Date of Purchase (Delivery): 17th January 2016
Date of Completion : 21st February 2016
Sometimes the story behind why you end up reading a book is just as interesting as the book itself. Well okay, perhaps not ‘just as interesting’ but it can be pretty interesting nonetheless…
My first tryst with Albert Podell, the author of ‘Around the World in 50 years’ was while reading this article online : The Hardest Places in the World to Visit
It’s an intersting article but what I think made me really kicked about this were the comments where Podell toed the fine line between giving insightful answers and hawking his book. I’m a bit of a lapsed-geography nut so it seemed interesting.
As young men and women from this entitled generation with high disposable incomes are wont to do, I looked up the book on amazon.in and the usual Indian e-commerce websites to order it without moving my rear. Suprise, surprise – weren’t available. A bit of digging did show the book to be available on the international (or American) versions. Did I really want to buy this that badly? There are a ton of books I buy which I don’t even read – this could so easily end up that way. But oh well, what’s the point of having coming from a nation of 1.2 billion who generously deposits a portion across the world if you can’t use it when you need to? So I asked my brother if he would be kind enough to buy this for me (and is this an expensive price, which converted into poor ol’ INRs it did seem to be). He agreed, a couple of months later sent it over with someone who was travelling to the motherland (haah, surely we’re not paying for international courier!) and a couple of months later that book found its way across the country from 1 metropolis to another.
As the tale above would summarise, there was a fair deal of pressure after the effort put in to actually read the book and not consign it to the ‘will be read’ section of that boutique book-shelf that we have. I was reading something else at that point of time (Fredrick Forsyth’s autobiography I believe). On finishing that, I picked up this and read the first chapter – which left me with raised eyebrows and not too impressed. I was beginning to fear an escalation of commitment similar to Graham Greene. Nonentheless, a weekend later I did manage to pick it up and although it took a couple of weeks to do justice to, my earlier apprehensions were more than suitably put to rest.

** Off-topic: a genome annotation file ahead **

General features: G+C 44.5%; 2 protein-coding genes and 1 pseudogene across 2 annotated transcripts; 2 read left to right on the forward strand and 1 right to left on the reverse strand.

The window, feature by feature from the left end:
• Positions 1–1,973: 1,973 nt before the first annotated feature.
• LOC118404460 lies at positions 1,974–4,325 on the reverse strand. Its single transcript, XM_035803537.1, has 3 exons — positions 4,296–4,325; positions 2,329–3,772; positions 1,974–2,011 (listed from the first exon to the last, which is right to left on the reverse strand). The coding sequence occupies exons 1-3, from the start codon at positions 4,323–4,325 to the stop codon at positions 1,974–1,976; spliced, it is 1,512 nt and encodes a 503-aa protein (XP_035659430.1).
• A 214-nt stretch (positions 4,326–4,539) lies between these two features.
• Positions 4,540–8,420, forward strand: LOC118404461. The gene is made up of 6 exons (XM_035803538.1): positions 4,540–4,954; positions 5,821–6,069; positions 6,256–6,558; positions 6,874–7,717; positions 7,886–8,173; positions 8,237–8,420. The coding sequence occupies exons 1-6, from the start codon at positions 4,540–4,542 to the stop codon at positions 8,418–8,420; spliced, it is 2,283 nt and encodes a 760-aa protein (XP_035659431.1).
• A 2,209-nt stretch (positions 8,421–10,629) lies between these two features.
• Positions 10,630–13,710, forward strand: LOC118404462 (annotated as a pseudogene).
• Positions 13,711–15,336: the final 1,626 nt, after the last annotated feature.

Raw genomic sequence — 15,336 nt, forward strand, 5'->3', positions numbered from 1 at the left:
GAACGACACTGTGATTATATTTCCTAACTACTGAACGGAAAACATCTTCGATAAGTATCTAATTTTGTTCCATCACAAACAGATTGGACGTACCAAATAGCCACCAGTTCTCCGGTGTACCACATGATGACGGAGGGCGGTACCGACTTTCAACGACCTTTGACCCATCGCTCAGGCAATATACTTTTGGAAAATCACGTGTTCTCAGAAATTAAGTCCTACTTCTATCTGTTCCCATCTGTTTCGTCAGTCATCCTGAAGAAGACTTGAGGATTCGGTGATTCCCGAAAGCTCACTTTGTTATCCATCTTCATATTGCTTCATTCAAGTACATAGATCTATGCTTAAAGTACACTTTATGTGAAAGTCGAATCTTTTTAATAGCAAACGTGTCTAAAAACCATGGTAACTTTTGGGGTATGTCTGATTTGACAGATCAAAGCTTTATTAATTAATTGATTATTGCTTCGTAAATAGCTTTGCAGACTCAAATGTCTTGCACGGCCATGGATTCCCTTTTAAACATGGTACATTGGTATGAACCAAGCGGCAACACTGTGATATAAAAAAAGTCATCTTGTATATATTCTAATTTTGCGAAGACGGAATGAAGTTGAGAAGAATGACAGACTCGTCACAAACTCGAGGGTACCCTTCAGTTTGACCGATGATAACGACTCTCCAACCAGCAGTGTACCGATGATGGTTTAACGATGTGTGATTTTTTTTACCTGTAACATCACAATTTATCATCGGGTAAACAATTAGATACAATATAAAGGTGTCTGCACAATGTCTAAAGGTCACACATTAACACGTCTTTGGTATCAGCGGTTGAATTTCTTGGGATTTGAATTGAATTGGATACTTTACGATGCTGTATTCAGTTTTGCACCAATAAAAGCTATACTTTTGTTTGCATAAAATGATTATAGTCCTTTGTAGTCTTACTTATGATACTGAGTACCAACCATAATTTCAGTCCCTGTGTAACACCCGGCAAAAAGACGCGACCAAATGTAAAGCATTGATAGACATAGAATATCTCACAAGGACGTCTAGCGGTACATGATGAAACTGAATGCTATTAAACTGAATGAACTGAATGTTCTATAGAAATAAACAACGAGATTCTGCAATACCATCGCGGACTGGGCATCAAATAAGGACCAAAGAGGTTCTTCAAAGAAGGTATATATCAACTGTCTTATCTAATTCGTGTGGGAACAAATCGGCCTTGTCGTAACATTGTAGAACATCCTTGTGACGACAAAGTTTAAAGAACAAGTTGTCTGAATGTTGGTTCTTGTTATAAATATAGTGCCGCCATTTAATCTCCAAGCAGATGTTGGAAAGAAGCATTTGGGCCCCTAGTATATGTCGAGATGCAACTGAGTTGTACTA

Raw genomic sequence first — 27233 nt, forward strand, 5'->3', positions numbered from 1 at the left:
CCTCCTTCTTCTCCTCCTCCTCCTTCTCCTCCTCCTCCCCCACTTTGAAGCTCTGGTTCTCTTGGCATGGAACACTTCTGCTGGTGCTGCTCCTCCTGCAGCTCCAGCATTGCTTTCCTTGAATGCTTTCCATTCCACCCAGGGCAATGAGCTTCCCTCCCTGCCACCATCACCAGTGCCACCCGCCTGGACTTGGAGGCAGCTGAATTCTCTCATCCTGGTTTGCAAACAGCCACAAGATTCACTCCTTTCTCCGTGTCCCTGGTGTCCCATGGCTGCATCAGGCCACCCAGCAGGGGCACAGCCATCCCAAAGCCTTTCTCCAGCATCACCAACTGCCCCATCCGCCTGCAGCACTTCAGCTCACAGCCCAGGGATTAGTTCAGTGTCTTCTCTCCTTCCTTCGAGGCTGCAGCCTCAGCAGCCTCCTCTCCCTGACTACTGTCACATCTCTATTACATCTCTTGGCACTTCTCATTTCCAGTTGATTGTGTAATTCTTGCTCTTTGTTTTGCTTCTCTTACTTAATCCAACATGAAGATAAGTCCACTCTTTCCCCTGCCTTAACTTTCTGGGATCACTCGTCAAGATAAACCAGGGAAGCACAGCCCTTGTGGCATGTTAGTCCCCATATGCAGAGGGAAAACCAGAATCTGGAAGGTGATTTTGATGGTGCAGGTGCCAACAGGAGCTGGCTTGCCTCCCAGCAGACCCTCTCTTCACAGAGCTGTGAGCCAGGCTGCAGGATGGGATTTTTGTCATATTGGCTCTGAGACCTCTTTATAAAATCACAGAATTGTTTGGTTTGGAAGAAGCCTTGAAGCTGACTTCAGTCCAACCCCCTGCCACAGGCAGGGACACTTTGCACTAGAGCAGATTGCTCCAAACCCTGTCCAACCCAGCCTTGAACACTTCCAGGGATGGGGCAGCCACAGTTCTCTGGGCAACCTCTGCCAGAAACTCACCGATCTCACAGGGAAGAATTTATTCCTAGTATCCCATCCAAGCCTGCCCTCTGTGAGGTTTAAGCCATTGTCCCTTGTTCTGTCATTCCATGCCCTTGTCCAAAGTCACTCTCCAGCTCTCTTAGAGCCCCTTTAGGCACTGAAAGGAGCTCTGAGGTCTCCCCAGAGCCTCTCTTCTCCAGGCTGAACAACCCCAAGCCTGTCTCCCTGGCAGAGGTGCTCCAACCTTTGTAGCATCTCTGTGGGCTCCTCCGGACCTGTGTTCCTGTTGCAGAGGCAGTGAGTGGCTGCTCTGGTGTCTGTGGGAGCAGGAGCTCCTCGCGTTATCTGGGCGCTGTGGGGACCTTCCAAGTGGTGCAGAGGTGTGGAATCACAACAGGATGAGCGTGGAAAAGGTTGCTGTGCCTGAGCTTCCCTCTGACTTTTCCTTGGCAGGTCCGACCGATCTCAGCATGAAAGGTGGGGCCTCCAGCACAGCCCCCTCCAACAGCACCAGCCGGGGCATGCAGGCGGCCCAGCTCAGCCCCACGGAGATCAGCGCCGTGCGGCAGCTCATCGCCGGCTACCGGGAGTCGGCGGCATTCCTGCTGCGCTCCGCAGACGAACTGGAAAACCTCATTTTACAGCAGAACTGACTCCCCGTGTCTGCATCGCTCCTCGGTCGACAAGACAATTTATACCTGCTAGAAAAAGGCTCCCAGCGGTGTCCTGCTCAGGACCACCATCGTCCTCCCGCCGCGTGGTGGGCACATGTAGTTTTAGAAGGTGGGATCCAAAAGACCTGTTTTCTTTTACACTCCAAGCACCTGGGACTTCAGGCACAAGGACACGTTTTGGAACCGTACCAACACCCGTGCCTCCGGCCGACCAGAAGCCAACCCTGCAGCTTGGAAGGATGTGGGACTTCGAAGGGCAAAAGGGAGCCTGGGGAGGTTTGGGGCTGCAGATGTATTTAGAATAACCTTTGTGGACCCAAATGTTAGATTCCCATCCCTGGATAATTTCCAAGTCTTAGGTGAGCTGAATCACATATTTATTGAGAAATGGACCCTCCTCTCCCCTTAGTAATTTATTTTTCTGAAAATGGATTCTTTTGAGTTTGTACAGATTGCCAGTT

The concept of Around the World in 50 years is simple. This was a guy who wanted to visit every country on earth. Definitions of ‘visit’ and ‘country’ kept aside – which were quite fair, this is a tougher journey than you’d expect. Podell doesn’t necessarily go chronologically – except at the beginning and towards the end as he starts checking countries off – but takes readers through a reasonably coherent highlight reel.
There are a few things which really really worked for this book for me. The first was that I love geography – especially political geography if that’s a term and this was a wonderful way to revise, remember and look up how our world really is. Quite a lot of people like to travel. A few of them might like to rough it out as Mr. Podell does while others may prefer to yacht around – to each his own (I’m really trying to be less judgmental). Point is most of us will not be able to. We will face hindrances in terms of work commitments, family responsibilities and most of all, the unassailable one – which is a lack of money, especially when you’re not earning in US Dollars (tell me Big Al’, does Playboy magazine pay that well?).